Iraqi Prime Minister Expected

Iraqi Prime Minister Expected Iraqi Prime Minister Expected

Iraqi Prime Minister Adel Abdul Mahdi is to make his first official visit to Iran on Saturday, a member of his office said.
He would spend two days in the Islamic Republic, the source also told AFP on condition of anonymity because he was not authorized to speak to the press. 
President Barham Salih and Speaker of the Iraqi Council of Representatives Mohammed al-Halbousi had earlier visited Iran in the past six months. 
Abdul Mahdi has rarely traveled since coming to power in October, making his first trip abroad in late March to Egypt.
During his weekly press conference on Tuesday, Abdul Mahdi said he was planning trips to Saudi Arabia, Turkey and the United States, without specifying dates.
His trip to Iran comes after multiple visits by top Iranian officials to the Arab country, including the recent tour of Iraqi cities by President Hassan Rouhani in mid-March.   
On his three-day visit, Rouhani met Abdul Mahdi, Salih and Halbousi as well as Grand Ayatollah Ali al-Sistani, the top Shia religious authority in the holy city of Najaf.
He also attended several business forums where a number of memoranda of understanding on economic cooperation were signed. 
Foreign Minister Mohammed Javad Zarif, Oil Minister Bijan Namdar Zanganeh and Central Bank of Iran Governor Abdolnasser Hemmati had also earlier traveled to the neighboring country to discuss mutual cooperation in a wide range of fields.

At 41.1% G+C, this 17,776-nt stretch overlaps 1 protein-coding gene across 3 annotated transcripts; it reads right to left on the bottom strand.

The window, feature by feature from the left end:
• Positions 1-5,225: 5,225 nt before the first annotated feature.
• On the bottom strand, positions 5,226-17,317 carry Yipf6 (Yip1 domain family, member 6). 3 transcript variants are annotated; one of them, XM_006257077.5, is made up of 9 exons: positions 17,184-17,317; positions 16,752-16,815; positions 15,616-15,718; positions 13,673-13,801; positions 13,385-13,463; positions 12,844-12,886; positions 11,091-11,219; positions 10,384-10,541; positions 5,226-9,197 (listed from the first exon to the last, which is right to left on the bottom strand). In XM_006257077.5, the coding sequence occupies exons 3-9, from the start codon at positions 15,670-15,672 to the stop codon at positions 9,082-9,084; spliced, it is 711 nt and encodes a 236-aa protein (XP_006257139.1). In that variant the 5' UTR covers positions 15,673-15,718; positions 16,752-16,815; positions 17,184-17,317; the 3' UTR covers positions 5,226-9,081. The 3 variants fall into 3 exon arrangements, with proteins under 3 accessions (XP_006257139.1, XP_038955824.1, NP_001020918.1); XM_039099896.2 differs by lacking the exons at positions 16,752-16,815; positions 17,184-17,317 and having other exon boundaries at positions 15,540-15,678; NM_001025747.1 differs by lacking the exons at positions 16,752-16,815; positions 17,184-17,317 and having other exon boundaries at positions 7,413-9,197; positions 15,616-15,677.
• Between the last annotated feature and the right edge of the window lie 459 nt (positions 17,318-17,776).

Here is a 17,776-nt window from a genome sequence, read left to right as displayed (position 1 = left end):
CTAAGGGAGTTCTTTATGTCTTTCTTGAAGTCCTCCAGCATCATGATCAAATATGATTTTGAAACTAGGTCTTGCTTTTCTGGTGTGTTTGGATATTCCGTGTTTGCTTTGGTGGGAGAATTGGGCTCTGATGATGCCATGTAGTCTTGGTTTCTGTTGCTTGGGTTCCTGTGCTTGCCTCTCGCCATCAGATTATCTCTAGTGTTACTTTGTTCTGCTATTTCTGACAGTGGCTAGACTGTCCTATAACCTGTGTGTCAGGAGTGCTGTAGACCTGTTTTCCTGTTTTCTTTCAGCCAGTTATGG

Iran’s strong ties with its neighboring Arab country help reduce the economic pressure exerted by the United States after the latter’s withdrawal from the 2015 nuclear deal last May. 
American sanctions have restricted Iran’s oil and banking relations with the world, seriously disrupting its economy. 



Key Trade Partner 


Iraq is a key trade partner for Tehran as it is one of the biggest importers of Iranian goods and services, including the much-needed natural gas and electricity, crucial to the country’s faltering power sector. 
Baghdad has been trying to avoid Tehran-Washington tension, with officials repeatedly saying that Iraq wants good ties with both the US and Iran.
It has obtained temporary waivers from Washington to continue its energy imports and is negotiating to extend the exemptions. 
Last month, Halbousi traveled to the US where he said his country would need to rely on Iranian gas and electricity for another three years.
The two countries have agreed to establish a non-dollar trade system so that Iran can circumvent the US sanctions. 

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